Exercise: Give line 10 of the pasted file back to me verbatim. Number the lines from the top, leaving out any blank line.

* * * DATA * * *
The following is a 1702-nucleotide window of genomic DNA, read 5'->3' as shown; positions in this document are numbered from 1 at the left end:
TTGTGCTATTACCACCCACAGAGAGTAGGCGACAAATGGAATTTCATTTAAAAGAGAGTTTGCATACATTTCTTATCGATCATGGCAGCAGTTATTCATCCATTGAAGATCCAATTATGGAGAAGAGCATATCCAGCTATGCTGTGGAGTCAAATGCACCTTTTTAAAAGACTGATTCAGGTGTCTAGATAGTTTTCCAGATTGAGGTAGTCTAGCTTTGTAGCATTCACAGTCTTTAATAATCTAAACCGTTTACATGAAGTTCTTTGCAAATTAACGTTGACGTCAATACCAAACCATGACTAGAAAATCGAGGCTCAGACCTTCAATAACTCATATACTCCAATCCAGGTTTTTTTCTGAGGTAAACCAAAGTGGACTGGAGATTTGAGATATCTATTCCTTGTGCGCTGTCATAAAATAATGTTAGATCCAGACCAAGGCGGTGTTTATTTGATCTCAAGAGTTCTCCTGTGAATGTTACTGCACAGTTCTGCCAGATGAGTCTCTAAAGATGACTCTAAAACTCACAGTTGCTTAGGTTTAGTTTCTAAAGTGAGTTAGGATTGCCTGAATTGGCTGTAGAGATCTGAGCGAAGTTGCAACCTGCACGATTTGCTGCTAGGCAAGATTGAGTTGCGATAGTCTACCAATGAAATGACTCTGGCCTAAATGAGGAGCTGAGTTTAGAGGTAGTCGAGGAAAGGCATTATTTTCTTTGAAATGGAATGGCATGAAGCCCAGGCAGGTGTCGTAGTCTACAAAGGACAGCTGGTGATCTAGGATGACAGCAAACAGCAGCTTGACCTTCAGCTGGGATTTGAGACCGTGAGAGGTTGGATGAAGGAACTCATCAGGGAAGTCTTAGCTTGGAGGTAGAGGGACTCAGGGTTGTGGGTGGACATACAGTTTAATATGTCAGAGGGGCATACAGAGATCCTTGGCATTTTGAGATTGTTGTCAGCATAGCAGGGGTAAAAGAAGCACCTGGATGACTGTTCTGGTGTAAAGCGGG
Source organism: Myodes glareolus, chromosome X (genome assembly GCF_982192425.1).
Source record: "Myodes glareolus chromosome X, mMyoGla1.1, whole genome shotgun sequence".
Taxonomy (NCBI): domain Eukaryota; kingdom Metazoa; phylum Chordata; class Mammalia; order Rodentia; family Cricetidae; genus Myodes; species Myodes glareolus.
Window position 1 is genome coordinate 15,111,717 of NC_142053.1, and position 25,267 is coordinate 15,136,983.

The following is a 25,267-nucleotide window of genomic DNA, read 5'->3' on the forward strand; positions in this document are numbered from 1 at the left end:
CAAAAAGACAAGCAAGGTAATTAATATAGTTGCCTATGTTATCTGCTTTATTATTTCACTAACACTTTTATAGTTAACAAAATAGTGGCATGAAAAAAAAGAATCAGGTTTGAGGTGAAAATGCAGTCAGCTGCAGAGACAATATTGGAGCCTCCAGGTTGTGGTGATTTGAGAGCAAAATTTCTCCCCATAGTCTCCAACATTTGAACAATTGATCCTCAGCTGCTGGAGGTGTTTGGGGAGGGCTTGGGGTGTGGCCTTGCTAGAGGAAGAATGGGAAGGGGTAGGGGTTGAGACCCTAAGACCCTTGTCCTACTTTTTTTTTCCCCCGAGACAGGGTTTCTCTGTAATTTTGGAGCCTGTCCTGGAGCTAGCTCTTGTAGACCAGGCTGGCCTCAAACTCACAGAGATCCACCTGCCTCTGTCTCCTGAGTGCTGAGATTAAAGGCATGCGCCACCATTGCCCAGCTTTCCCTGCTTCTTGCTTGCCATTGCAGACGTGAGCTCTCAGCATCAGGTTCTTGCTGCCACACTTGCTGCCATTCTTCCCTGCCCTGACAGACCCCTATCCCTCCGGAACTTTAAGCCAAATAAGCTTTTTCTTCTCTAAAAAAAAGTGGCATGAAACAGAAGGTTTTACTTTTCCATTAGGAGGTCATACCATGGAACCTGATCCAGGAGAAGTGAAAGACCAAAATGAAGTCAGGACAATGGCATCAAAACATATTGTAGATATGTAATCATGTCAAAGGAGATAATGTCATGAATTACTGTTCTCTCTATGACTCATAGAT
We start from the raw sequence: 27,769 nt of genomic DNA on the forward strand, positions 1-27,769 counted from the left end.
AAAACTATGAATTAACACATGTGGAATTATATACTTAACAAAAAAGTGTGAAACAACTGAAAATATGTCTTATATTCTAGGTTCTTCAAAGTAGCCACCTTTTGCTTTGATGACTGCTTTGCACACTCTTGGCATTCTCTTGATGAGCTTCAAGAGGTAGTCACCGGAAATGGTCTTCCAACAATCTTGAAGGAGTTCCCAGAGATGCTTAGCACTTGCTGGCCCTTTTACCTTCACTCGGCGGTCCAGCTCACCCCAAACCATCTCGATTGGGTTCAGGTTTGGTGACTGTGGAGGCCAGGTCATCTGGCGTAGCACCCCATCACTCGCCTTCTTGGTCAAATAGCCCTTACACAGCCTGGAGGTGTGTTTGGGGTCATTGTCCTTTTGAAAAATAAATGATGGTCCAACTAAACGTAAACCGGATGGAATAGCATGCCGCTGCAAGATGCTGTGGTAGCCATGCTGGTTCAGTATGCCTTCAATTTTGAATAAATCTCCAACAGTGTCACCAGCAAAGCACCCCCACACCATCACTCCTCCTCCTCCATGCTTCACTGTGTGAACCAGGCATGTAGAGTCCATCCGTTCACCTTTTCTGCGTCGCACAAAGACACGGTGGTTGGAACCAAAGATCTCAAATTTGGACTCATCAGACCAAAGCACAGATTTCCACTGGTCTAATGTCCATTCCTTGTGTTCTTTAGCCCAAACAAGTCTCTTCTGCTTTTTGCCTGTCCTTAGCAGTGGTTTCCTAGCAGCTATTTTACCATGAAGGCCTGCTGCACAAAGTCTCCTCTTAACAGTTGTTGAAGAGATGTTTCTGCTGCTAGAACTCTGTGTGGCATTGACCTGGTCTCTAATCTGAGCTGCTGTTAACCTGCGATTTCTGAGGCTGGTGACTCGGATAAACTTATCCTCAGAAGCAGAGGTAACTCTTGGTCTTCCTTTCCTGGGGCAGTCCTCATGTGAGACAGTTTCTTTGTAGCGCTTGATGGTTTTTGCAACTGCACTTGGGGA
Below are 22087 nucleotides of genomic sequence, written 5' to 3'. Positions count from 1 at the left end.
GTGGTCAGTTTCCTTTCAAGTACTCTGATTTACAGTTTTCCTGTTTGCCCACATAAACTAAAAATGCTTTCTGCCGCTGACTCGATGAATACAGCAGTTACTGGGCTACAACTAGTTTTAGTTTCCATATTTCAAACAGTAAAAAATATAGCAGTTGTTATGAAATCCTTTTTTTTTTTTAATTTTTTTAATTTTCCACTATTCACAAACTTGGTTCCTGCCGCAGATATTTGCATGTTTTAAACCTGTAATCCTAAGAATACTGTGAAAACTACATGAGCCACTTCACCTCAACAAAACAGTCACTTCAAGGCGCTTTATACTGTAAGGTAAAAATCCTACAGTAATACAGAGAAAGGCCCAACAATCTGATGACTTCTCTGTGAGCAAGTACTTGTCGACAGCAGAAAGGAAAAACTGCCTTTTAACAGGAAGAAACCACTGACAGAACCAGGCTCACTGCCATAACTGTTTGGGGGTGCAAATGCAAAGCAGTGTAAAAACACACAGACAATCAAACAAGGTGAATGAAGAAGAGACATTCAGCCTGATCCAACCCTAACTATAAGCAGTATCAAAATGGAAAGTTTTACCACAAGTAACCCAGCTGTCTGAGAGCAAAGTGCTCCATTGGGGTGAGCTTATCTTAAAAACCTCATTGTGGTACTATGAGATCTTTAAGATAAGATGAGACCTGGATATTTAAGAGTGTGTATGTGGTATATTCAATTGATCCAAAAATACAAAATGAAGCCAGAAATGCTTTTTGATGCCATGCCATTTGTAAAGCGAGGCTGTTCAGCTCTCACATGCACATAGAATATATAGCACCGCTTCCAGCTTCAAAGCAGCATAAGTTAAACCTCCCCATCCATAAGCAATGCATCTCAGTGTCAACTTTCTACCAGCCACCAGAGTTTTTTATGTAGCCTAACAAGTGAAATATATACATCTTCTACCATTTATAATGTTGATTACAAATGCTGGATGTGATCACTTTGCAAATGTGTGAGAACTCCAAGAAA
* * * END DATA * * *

AAAACTATGAATTAACACATGTGGAATTATATACTTAACAAAAAAGTGTGAAACAACTGAAAATATGTCTTATATTCTAGGTTCTTCAAAGTAGCCACCTTTTGCTTTGATGACTGCTTTGCACACTCTTGGCATTCTCTTGATGAGCTTCAAGAGGTAGTCACCGGAAATGGTCTTCCAACAATCTTGAAGGAGTTCCCAGAGATGCTTAGCACTTGCTGGCCCTTTTACCTTCACTCGGCGGTCCAGCTCACCCCAAACCATCTCGATTGGGTTCAGGTTTGGTGACTGTGGAGGCCAGGTCATCTGGCGTAGCACCCCATCACTCGCCTTCTTGGTCAAATAGCCCTTACACAGCCTGGAGGTGTGTTTGGGGTCATTGTCCTTTTGAAAAATAAATGATGGTCCAACTAAACGTAAACCGGATGGAATAGCATGCCGCTGCAAGATGCTGTGGTAGCCATGCTGGTTCAGTATGCCTTCAATTTTGAATAAATCTCCAACAGTGTCACCAGCAAAGCACCCCCACACCATCACTCCTCCTCCTCCATGCTTCACTGTGTGAACCAGGCATGTAGAGTCCATCCGTTCACCTTTTCTGCGTCGCACAAAGACACGGTGGTTGGAACCAAAGATCTCAAATTTGGACTCATCAGACCAAAGCACAGATTTCCACTGGTCTAATGTCCATTCCTTGTGTTCTTTAGCCCAAACAAGTCTCTTCTGCTTTTTGCCTGTCCTTAGCAGTGGTTTCCTAGCAGCTATTTTACCATGAAGGCCTGCTGCACAAAGTCTCCTCTTAACAGTTGTTGAAGAGATGTTTCTGCTGCTAGAACTCTGTGTGGCATTGACCTGGTCTCTAATCTGAGCTGCTGTTAACCTGCGATTTCTGAGGCTGGTGACTCGGATAAACTTATCCTCAGAAGCAGAGGTAACTCTTGGTCTTCCTTTCCTGGGGCAGTCCTCATGTGAGACAGTTTCTTTGTAGCGCTTGATGGTTTTTGCAACTGCACTTGGGGA